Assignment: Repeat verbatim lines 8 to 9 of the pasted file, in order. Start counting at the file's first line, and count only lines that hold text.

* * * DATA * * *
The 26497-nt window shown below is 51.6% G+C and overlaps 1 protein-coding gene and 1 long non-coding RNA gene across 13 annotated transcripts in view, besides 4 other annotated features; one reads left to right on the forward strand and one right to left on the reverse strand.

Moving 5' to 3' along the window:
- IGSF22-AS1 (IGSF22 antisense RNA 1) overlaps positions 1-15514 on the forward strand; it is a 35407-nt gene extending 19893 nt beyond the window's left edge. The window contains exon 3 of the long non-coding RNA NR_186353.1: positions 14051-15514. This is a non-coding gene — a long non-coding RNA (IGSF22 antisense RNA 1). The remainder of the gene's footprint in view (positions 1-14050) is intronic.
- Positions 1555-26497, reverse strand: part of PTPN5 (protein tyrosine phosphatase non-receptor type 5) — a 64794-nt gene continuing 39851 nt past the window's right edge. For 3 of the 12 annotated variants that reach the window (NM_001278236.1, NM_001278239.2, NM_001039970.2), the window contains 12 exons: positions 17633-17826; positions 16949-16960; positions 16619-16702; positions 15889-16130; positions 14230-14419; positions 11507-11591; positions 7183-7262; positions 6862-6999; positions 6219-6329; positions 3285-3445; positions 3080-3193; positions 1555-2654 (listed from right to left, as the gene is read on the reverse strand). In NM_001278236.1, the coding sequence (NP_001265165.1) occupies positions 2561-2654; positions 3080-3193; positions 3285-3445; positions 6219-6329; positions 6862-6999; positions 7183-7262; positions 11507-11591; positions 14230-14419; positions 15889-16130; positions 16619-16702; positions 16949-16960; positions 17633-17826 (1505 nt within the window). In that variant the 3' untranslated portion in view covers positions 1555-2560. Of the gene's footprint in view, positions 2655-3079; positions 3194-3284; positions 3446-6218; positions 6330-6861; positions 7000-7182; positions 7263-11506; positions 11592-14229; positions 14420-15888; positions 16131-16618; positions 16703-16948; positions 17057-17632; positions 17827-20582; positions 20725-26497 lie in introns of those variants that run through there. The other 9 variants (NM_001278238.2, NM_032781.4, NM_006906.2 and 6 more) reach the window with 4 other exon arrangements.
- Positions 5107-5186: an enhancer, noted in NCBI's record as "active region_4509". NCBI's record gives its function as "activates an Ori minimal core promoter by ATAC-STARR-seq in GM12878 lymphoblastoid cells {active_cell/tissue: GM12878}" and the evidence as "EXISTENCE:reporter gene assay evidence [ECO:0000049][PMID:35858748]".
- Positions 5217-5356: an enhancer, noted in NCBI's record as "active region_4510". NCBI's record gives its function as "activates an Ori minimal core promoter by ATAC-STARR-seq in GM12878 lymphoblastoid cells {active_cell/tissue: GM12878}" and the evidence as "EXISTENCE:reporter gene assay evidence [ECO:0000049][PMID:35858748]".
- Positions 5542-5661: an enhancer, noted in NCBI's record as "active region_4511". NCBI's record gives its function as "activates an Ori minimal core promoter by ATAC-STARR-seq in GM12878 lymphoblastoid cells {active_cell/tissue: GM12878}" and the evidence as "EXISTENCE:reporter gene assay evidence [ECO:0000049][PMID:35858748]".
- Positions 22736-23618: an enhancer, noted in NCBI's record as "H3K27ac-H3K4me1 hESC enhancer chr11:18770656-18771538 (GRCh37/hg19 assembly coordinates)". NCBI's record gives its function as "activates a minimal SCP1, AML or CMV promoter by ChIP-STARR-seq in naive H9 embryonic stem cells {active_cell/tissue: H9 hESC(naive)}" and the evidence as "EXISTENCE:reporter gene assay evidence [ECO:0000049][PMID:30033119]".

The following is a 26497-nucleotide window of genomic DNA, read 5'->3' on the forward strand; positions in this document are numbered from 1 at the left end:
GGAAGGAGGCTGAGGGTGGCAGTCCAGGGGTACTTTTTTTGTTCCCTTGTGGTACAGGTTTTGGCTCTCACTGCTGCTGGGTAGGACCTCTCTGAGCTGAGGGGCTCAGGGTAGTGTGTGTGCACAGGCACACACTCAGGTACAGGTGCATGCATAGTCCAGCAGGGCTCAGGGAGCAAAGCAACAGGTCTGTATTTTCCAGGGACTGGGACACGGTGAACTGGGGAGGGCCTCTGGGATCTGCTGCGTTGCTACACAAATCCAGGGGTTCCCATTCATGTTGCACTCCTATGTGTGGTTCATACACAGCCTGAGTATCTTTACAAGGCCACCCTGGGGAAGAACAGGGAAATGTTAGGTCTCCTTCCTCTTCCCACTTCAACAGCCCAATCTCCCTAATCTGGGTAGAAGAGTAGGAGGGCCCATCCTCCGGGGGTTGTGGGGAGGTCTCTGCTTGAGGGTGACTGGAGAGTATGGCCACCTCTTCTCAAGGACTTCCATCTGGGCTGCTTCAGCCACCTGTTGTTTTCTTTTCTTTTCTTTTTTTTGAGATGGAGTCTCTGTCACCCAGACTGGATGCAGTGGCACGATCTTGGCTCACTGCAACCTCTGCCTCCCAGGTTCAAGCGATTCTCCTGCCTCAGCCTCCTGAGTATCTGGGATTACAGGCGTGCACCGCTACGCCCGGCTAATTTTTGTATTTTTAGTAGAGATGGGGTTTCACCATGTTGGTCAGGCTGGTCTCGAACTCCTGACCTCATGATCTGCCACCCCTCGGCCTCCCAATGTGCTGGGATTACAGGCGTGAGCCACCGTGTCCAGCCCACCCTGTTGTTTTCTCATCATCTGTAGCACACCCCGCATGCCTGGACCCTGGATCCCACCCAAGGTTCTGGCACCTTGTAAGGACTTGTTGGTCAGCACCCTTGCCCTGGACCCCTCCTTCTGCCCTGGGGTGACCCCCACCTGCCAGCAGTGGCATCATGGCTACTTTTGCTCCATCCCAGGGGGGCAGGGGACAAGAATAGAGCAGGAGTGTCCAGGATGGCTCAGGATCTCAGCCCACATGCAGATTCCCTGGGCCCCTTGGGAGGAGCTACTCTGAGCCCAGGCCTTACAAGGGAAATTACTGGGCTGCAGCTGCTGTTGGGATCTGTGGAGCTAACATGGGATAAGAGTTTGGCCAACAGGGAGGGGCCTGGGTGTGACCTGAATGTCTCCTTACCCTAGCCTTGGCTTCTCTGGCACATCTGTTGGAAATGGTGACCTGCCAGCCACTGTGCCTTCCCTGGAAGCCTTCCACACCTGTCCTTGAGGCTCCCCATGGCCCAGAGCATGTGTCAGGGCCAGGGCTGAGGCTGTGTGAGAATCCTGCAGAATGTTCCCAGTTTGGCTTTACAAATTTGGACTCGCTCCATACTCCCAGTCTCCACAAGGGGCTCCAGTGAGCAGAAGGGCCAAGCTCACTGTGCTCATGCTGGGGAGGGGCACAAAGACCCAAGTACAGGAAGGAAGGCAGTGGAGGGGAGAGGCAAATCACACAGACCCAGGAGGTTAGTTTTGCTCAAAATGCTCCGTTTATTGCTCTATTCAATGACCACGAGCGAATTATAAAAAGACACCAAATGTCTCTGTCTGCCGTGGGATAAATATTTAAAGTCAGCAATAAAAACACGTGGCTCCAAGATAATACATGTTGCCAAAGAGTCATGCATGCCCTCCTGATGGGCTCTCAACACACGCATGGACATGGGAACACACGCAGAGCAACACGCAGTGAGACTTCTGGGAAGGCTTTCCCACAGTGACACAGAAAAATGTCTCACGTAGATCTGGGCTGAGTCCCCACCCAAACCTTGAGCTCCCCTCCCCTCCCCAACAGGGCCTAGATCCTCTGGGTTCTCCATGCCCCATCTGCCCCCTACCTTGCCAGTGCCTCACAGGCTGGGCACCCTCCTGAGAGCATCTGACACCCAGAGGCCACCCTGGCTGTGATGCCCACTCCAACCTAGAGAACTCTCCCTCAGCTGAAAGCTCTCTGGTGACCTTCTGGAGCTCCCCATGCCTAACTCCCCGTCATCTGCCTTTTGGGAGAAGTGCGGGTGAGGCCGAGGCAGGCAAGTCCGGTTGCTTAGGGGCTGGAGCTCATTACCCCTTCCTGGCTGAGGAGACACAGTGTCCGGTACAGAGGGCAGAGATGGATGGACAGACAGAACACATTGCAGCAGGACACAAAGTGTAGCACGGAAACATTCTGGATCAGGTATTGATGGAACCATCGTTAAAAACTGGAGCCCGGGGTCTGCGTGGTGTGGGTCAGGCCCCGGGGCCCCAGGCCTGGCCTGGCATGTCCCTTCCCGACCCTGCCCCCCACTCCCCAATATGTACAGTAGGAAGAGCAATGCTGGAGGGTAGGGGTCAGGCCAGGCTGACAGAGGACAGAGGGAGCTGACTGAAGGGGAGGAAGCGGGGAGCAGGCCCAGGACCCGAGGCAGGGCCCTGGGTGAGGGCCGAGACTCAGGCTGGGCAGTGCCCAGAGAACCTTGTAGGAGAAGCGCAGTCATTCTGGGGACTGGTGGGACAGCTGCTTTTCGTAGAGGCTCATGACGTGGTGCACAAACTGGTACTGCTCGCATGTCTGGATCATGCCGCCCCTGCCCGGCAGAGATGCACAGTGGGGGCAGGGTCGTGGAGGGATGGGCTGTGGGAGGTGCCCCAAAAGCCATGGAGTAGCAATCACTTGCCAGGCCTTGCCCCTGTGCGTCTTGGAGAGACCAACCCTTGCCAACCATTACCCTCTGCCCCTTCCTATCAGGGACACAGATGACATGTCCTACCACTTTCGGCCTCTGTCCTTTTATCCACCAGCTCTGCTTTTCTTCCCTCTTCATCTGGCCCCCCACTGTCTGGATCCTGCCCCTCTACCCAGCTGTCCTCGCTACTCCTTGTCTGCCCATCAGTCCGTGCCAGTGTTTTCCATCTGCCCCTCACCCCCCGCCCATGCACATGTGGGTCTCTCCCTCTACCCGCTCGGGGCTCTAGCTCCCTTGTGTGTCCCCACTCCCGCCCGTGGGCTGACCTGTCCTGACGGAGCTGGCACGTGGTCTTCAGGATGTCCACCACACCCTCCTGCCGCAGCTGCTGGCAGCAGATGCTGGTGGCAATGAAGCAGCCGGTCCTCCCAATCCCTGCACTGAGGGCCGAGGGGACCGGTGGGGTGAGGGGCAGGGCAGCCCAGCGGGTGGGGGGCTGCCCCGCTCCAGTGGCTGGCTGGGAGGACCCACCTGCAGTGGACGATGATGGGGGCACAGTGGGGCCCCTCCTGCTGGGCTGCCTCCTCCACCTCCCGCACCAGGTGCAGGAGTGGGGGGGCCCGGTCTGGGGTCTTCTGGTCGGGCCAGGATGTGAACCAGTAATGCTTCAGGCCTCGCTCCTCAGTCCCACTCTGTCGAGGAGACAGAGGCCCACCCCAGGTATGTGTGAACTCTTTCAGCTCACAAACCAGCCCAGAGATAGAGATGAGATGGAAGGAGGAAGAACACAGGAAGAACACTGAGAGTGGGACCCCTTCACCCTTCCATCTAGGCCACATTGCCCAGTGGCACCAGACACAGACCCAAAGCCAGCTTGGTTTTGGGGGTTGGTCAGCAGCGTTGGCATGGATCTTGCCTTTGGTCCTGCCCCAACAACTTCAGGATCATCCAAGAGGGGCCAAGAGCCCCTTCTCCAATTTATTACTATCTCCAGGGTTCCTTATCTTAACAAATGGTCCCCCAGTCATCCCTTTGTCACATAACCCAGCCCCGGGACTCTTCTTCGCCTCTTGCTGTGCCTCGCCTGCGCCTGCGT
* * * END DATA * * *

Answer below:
- Positions 22736-23618: an enhancer, noted in NCBI's record as "H3K27ac-H3K4me1 hESC enhancer chr11:18770656-18771538 (GRCh37/hg19 assembly coordinates)". NCBI's record gives its function as "activates a minimal SCP1, AML or CMV promoter by ChIP-STARR-seq in naive H9 embryonic stem cells {active_cell/tissue: H9 hESC(naive)}" and the evidence as "EXISTENCE:reporter gene assay evidence [ECO:0000049][PMID:30033119]".

The following is a 26497-nucleotide window of genomic DNA, read 5'->3' on the forward strand; positions in this document are numbered from 1 at the left end: